Water is our most abundant resource and covers about 71% of the earth's surface. About 97% of the earth's total water is ocean water and is too salty for drinking, irrigalion and most industrial purposes. Cut of the remaining, more than three-fourths is unable for use because it lies too far under the earth's surface or is locked up in glacier, polar ice caps etc. Ultimately, only abcut 0.003% of the world's water supply is available as fresh water for human use. This supply is also unevenly distributed. Human beings have corrected these imbalances with varying degrees of success by. capturing water in reservoirs behind dams, transferring water in rivers and streams from one area to a different, tapping underground supplies, and attempting to scale back water use, waste and contamination. With the growth of human population, there is an increasing need for large amounts of water to fulfil everyone's needs One of the greatest challenges facing the world is the management of water resources. Water sources are overused or wasted to such an extent that they locally run dry. Water sources are also becoming heavily polluted by sewage and toxic substances that it becomes impossible to use this water. The mismanagement of water resources has resulted in inequitable distribution of water. Some use more water than they need while others do not have access to clean water to all In short, water resource management is the process of managing both the quantity and quality of the water usedd for human benefit without destroying its availability and purity.
SOURCES OF WATER FOR SMALL COMMUNITIES AREAS
Since most of the Indian rivers are non-perennial with meagre storages, and nural villages are generally located at far off distances from these rivers, it has generally not been feasible to supply surface waters to the seattered and isolated rural areas. Most af our villages depend upon ground water supplies, to be extracted through wells and tubeuells. In hilly regions sometimes, natural springs are available in exceptional cases. The degree and type of treatment to be given depend upon the quality of water source available. Various water sources available in rural areas are: 1. Rivers and Streams: Generally, the waters of rivers and streams are soft, containing relatively low concentrations of dissolved salts. They are often affected by pollution in small streams near settlements. The quality of the water can vary considerably with rainfall, but turbidity can be expected at most times. Slow flowing rivers can contain considerable amounts of organic matter. 2. Lakes: Large lakes, in general, have the water quality as fairly good and consistent Near the areas of industrial and agricultural development, and sewage and industrial efluent discharges may affect the water to such an extent that it becomes impracticable to consider it as a source for public water supply. 3. Springs and Boreholes: Springs are natural sources of ground water, while the boreholes are dug or drilled to lift ground water. These sources can provide reliable water supply. Moreover, if properly maintained and kept sufficiently away from pit privies and soakpits, they can provide us water aimost free from pollution. Proper protection of the site of spring from defecation and drainage is very important to avoid its contamination. Such a source can be utilised to provide supply to a community without pumping, at minimum cost and maintenance. A well or a bore hole is dugged or drilled into the permeable strata, and the water lifted manually or by mechanical pumps. It is usually advisable to prevent surtace water entering the well by sealing the top section with brick or concrete, as shown in Figs. 10.1 and 102 for dug well and driven tube well respectively.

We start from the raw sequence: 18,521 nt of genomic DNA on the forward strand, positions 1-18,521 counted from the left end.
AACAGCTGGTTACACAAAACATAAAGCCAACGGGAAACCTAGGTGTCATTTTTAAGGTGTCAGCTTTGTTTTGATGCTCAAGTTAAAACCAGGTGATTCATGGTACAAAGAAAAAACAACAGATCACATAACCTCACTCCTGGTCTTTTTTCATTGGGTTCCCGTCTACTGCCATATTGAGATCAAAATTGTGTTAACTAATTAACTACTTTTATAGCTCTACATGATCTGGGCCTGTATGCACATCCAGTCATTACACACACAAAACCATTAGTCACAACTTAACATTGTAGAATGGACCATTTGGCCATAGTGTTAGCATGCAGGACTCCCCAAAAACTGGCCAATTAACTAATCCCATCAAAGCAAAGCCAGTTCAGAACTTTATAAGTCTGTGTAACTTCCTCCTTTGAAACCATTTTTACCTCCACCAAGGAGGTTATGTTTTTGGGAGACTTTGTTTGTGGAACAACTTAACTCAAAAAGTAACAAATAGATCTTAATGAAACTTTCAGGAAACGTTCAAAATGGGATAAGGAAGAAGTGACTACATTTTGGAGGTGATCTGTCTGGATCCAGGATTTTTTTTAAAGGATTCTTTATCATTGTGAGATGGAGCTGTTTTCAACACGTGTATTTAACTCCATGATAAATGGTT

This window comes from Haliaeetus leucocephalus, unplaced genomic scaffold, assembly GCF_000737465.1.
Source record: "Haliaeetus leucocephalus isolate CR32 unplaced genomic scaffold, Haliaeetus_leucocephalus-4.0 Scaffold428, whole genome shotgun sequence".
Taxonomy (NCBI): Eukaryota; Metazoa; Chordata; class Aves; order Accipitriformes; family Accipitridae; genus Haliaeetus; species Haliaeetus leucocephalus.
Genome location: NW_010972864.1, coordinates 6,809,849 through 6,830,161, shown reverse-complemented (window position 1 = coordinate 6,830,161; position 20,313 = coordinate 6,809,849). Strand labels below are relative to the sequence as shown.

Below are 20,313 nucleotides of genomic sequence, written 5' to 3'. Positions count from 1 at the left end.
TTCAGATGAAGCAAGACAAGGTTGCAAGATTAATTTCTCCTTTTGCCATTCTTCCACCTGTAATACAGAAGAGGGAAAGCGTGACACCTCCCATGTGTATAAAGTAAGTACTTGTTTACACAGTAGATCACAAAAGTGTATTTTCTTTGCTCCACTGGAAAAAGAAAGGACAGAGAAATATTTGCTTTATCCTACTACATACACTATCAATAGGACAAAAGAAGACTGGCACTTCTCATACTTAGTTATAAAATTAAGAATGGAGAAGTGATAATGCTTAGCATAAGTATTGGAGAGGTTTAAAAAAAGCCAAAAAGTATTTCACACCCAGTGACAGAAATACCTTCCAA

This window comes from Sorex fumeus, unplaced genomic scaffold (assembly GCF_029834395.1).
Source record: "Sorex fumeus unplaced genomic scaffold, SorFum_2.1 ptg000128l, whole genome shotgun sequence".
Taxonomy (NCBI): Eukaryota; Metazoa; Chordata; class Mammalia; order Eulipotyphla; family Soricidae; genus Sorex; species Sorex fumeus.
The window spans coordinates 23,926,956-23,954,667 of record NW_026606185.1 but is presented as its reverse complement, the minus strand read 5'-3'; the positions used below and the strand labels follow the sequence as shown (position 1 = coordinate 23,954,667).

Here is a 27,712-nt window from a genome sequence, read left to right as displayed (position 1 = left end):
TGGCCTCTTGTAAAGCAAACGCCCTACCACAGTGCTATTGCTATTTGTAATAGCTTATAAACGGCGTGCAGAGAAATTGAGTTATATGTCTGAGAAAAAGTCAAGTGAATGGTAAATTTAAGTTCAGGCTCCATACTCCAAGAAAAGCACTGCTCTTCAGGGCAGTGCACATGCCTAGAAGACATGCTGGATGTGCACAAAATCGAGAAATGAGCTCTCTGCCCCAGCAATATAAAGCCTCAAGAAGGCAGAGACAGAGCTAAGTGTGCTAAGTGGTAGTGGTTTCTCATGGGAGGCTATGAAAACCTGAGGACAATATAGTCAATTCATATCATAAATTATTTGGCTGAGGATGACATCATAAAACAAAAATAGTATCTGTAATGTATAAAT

. Underground Storage Tanks: Underground storage tanks or tanks at ground level are required to collect water from municipal supply lines, if the water pressure in the main is insufficient to reach the overhead tank. The water is then pumped up to the overhead tanks. Direct use of pumps on the municipal mains is prohibited by the municipal authorities, as it reduces the water pressure in the adjoining houses or buildings. Such a tank is made of R.C.C or brick masonry, and has to be structurally designed safe to withstand earth pressure (when the tank is empty). The tank is to be filled from the municipal supply inlet, and is covered trom the top to avoid any contamination. The top cover may be provided with a manhole for inspection and cleaning purposes. Suitable pump is installed to tift the water from this tank and up to the overhead tank. Care should be taken to construct an underground tank so thats () It is water-Tight and does not leak when empty or full: (ii) It is not located in low-lying areas, which may permit entry of surface water from the top: (i) It should prevent ingress of subsoil water into the tank through leakage; (iv) It should not be located near sewers, septic tanks, soak pits, oil tanks, or under- ground car parking areas, to avoid seepage of polluted surface waters; (r) The overflow water level in the tank should be above the surrounding ground level, to prevent the surface water from entering the tank through overflows; (vi) The masonry or R.C.C. retaining walls of the tank should be structurally safe to withstand the earth pressure from behind, when the tank is empty. General Requirements of Domestic Storage Tanks
1. It should be water tight.
2. It should be constructed with non-corrosive and non-toxic materials.
3. These should be provided with vent pipe for ventilation and preventing pressures when water is withdrawn.
4. These should have overflow pipe along with ball valve with flsat.
5. These should have a scour pipe with a plug at the bottom for emptying the tank.
6, These should have manhole with cover on the roof of the tank to prevent entry of dust mosquitoes etc.